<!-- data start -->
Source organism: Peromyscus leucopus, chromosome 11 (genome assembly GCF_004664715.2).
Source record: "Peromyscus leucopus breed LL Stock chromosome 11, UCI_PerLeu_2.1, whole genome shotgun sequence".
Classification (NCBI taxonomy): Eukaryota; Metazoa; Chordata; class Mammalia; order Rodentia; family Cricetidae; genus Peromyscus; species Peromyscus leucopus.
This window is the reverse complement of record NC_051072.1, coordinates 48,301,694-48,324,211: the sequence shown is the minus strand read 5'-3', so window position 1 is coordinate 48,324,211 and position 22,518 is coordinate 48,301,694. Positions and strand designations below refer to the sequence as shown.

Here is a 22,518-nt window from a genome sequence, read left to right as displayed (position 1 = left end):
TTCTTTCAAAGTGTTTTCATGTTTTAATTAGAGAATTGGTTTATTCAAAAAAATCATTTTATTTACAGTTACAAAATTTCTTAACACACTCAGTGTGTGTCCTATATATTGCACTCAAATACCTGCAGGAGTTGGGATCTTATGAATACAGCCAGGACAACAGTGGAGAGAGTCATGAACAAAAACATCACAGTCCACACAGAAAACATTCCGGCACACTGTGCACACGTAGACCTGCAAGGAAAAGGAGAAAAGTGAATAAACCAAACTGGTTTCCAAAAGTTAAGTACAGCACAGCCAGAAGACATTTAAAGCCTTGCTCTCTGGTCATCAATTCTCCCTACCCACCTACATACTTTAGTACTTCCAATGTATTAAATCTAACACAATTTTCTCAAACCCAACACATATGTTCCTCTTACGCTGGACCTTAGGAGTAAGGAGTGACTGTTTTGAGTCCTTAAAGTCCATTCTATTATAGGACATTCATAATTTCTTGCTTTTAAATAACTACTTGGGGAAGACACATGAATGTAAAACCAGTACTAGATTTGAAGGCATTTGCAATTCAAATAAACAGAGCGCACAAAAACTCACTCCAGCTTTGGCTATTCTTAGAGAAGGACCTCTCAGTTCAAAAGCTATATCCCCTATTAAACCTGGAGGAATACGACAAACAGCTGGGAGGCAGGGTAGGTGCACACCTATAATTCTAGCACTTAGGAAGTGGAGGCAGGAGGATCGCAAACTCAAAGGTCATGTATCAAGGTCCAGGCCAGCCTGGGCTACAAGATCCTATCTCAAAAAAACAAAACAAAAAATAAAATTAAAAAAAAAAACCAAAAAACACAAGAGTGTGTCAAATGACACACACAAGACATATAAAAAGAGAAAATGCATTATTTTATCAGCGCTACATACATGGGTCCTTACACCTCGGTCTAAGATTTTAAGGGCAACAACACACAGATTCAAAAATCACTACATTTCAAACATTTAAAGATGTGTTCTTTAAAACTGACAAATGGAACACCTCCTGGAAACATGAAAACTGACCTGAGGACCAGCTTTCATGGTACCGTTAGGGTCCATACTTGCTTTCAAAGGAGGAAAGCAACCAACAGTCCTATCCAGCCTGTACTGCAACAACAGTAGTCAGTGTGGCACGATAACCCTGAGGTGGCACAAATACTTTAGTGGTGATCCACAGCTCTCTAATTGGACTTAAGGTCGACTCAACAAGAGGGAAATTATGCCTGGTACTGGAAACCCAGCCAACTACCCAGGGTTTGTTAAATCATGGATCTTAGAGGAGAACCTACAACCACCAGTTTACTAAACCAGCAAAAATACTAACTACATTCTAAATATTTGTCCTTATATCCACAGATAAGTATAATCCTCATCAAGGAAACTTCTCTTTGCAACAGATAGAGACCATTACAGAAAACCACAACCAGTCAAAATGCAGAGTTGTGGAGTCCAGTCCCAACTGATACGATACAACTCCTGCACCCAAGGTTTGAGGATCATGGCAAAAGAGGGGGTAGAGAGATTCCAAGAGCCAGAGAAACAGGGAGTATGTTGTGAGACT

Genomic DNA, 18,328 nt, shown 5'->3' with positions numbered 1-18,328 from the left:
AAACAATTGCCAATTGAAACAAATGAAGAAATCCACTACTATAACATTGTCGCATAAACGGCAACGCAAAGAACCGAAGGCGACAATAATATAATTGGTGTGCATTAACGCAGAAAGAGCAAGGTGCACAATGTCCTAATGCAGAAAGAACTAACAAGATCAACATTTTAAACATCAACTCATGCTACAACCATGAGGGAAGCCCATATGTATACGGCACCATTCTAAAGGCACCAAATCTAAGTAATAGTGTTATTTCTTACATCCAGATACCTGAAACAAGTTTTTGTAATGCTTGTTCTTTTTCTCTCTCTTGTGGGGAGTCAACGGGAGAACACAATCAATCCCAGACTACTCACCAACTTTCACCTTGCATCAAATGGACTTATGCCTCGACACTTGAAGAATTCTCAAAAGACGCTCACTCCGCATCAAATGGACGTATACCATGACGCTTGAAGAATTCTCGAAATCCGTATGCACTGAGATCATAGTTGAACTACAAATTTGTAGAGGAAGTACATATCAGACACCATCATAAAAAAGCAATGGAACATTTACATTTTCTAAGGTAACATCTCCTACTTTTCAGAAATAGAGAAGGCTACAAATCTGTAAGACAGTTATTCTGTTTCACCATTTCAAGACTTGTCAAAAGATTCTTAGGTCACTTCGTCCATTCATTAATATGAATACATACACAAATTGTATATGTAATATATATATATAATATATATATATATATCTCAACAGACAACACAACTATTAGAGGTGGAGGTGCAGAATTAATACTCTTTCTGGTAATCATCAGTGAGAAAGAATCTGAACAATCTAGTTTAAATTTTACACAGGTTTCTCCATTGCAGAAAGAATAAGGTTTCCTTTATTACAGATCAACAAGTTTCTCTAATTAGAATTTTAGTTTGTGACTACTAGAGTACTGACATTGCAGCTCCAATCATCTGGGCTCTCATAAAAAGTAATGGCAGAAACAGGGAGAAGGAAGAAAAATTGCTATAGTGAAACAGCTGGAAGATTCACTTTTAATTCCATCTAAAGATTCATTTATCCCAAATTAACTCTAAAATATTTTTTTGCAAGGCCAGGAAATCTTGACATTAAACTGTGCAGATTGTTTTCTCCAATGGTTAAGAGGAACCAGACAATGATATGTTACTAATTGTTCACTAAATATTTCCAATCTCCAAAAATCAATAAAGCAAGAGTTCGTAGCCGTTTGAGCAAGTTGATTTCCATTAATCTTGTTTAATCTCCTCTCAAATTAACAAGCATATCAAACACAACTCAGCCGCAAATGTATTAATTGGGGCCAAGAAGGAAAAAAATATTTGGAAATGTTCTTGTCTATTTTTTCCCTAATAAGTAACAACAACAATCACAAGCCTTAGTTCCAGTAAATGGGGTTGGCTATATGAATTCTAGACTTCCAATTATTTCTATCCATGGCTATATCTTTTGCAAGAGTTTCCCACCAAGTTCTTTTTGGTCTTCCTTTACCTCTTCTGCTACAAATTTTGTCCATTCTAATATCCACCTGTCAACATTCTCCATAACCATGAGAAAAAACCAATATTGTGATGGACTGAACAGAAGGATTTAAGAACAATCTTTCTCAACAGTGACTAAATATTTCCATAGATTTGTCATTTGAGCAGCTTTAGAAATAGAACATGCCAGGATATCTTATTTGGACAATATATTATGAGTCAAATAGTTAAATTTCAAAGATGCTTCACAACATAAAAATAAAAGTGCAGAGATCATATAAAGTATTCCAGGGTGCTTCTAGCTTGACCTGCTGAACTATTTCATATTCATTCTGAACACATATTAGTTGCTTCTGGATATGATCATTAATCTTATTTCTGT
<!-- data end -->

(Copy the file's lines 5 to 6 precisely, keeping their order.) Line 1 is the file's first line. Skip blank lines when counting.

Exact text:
Here is a 22,518-nt window from a genome sequence, read left to right as displayed (position 1 = left end):
TTCTTTCAAAGTGTTTTCATGTTTTAATTAGAGAATTGGTTTATTCAAAAAAATCATTTTATTTACAGTTACAAAATTTCTTAACACACTCAGTGTGTGTCCTATATATTGCACTCAAATACCTGCAGGAGTTGGGATCTTATGAATACAGCCAGGACAACAGTGGAGAGAGTCATGAACAAAAACATCACAGTCCACACAGAAAACATTCCGGCACACTGTGCACACGTAGACCTGCAAGGAAAAGGAGAAAAGTGAATAAACCAAACTGGTTTCCAAAAGTTAAGTACAGCACAGCCAGAAGACATTTAAAGCCTTGCTCTCTGGTCATCAATTCTCCCTACCCACCTACATACTTTAGTACTTCCAATGTATTAAATCTAACACAATTTTCTCAAACCCAACACATATGTTCCTCTTACGCTGGACCTTAGGAGTAAGGAGTGACTGTTTTGAGTCCTTAAAGTCCATTCTATTATAGGACATTCATAATTTCTTGCTTTTAAATAACTACTTGGGGAAGACACATGAATGTAAAACCAGTACTAGATTTGAAGGCATTTGCAATTCAAATAAACAGAGCGCACAAAAACTCACTCCAGCTTTGGCTATTCTTAGAGAAGGACCTCTCAGTTCAAAAGCTATATCCCCTATTAAACCTGGAGGAATACGACAAACAGCTGGGAGGCAGGGTAGGTGCACACCTATAATTCTAGCACTTAGGAAGTGGAGGCAGGAGGATCGCAAACTCAAAGGTCATGTATCAAGGTCCAGGCCAGCCTGGGCTACAAGATCCTATCTCAAAAAAACAAAACAAAAAATAAAATTAAAAAAAAAAACCAAAAAACACAAGAGTGTGTCAAATGACACACACAAGACATATAAAAAGAGAAAATGCATTATTTTATCAGCGCTACATACATGGGTCCTTACACCTCGGTCTAAGATTTTAAGGGCAACAACACACAGATTCAAAAATCACTACATTTCAAACATTTAAAGATGTGTTCTTTAAAACTGACAAATGGAACACCTCCTGGAAACATGAAAACTGACCTGAGGACCAGCTTTCATGGTACCGTTAGGGTCCATACTTGCTTTCAAAGGAGGAAAGCAACCAACAGTCCTATCCAGCCTGTACTGCAACAACAGTAGTCAGTGTGGCACGATAACCCTGAGGTGGCACAAATACTTTAGTGGTGATCCACAGCTCTCTAATTGGACTTAAGGTCGACTCAACAAGAGGGAAATTATGCCTGGTACTGGAAACCCAGCCAACTACCCAGGGTTTGTTAAATCATGGATCTTAGAGGAGAACCTACAACCACCAGTTTACTAAACCAGCAAAAATACTAACTACATTCTAAATATTTGTCCTTATATCCACAGATAAGTATAATCCTCATCAAGGAAACTTCTCTTTGCAACAGATAGAGACCATTACAGAAAACCACAACCAGTCAAAATGCAGAGTTGTGGAGTCCAGTCCCAACTGATACGATACAACTCCTGCACCCAAGGTTTGAGGATCATGGCAAAAGAGGGGGTAGAGAGATTCCAAGAGCCAGAGAAACAGGGAGTATGTTGTGAGACT